From Letters, Substantially as Published

In a recent issue of the Dominion, an article appeared...


In a recent issue of the Dominion, an article appeared dealing with "Faith Healing." Its scope was very wide, ranging over more than twenty different varieties by name. Christian Science was referred to in these words: "Christian Science holds that pain is an illusion, and seeks to cure the patient by instilling into him this belief." This statement is inaccurate, and while I am not concerned with the other examples mentioned, I should greatly appreciate the privilege of correcting this misstatement.

Christian Science is not faith healing as that term is generally understood and as set out in the sentence just quoted. Nor has it any connection with the cures of many of the persons and superstitions cited in the article. In a book recently published in London, Professor Eddington is quoted thus: "Substance is one of the greatest of our illusions," and he goes on to say that "appearances when analyzed reveal deeper truths." It would be foolish to attempt to the almost universal belief in solid material substance by instilling into the thought of individuals a belief in substance as illusion; it would be necessary to prove that statement and its consequents.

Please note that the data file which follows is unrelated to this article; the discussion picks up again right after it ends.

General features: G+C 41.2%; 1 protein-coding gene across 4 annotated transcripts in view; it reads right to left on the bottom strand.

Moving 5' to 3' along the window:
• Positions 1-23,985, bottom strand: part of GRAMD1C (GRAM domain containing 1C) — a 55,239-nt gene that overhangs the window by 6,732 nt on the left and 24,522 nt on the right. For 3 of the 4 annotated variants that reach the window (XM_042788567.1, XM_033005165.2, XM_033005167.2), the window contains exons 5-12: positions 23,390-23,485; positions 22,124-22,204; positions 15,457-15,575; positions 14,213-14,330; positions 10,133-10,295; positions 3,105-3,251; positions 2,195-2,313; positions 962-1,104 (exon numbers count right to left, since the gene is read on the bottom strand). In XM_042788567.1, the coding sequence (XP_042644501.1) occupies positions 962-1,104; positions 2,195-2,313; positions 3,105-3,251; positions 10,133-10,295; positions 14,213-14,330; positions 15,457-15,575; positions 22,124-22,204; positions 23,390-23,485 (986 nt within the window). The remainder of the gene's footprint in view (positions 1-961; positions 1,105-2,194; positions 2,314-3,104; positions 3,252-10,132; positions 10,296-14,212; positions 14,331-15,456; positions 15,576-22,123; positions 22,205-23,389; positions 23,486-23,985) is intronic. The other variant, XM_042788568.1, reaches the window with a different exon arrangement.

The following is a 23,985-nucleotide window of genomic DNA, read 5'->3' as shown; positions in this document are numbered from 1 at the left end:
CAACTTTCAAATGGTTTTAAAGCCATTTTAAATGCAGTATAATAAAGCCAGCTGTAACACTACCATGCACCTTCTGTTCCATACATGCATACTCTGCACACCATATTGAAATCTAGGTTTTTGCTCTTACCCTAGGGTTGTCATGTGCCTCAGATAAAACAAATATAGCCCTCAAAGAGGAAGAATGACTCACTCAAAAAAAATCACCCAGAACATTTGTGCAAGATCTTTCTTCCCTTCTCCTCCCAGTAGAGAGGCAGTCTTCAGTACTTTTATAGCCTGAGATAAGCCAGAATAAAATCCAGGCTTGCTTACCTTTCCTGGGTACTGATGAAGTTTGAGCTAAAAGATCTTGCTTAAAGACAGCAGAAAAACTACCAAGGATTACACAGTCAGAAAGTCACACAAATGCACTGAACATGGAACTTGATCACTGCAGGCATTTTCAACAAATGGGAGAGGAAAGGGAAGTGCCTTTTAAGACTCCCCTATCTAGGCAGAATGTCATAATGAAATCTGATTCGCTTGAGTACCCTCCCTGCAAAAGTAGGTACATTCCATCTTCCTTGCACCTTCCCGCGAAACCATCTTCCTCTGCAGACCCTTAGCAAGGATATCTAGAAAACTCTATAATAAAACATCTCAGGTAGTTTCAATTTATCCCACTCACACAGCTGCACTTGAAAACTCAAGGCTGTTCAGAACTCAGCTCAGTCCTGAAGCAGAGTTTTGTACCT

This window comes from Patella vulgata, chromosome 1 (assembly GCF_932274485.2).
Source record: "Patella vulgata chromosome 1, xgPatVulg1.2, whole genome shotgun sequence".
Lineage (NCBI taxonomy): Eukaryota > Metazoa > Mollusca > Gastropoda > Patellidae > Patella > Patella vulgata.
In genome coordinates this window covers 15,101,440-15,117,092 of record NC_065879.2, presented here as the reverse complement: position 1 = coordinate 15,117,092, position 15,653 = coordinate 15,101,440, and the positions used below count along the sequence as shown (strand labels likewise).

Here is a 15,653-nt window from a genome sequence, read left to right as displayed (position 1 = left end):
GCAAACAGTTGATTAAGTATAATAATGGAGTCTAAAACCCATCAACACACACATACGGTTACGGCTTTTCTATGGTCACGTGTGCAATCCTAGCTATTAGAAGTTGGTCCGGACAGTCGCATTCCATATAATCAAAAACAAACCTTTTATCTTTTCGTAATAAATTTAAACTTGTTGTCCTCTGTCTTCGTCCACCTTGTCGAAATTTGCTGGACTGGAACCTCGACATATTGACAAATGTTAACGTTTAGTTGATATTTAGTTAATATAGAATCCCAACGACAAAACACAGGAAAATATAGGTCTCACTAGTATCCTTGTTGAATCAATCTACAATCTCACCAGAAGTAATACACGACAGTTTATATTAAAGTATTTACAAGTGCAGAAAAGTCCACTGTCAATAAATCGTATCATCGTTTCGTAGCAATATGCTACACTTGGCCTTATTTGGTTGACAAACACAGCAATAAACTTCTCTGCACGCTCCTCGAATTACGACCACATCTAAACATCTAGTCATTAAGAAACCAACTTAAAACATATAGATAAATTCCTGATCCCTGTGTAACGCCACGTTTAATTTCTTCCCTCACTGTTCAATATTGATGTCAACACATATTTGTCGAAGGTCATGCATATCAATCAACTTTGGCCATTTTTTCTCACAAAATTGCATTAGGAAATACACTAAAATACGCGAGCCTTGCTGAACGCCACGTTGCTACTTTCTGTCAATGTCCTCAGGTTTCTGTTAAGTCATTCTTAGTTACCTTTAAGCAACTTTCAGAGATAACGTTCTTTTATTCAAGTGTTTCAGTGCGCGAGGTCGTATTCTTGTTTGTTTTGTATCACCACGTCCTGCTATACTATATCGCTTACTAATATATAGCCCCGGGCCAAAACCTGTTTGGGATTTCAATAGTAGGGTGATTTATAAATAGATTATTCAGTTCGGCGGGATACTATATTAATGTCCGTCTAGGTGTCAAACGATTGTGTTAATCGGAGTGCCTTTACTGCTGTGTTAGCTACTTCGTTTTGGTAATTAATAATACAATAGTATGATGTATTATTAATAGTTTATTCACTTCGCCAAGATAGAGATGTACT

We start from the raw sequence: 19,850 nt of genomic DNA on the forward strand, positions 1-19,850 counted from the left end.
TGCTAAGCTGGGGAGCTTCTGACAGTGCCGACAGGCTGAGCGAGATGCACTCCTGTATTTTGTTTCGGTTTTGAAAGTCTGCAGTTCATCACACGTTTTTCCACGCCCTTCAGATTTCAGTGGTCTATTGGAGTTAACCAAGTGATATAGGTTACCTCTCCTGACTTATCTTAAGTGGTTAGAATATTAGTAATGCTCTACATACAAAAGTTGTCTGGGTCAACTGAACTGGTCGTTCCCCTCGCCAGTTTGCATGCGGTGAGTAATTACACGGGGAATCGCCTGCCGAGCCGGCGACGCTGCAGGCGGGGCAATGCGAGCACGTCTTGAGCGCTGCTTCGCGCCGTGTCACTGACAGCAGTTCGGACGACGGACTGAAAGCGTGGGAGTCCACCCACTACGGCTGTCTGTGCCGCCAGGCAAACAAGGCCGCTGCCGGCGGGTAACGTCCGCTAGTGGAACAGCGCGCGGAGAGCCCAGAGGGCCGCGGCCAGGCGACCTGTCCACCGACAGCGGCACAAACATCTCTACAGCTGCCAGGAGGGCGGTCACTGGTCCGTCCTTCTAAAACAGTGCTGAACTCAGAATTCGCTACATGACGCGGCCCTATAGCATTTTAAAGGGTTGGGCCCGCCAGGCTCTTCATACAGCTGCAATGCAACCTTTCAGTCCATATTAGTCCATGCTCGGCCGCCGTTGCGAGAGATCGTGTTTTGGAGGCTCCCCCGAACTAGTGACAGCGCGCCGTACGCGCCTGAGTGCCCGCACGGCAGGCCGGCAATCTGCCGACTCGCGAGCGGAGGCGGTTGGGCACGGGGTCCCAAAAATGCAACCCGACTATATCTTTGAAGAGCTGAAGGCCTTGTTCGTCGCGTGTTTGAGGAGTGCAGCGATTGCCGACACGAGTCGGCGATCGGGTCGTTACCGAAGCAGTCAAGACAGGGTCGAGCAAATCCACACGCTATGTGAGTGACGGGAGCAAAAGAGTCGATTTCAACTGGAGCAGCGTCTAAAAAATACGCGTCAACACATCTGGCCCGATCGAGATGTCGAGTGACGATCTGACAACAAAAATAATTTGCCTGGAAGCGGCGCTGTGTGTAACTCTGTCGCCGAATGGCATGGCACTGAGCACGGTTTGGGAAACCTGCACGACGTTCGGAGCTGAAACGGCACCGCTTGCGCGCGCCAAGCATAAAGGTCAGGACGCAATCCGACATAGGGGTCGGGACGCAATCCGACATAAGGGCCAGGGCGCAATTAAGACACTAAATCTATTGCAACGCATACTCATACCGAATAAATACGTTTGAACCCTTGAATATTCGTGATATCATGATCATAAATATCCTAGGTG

The Christian Scientist accepts the Bible statement that God, and God alone, is the creator of all reality. The creator could not possibly create His opposite, but must produce only what is contained in divine Mind. Therefore, as divine Mind, being perfectly good, does not contain sin, disease, or pain, the Christian Scientist claims with unassailable logic that these evils can be only illusions and are not the reality of existence as created by God.

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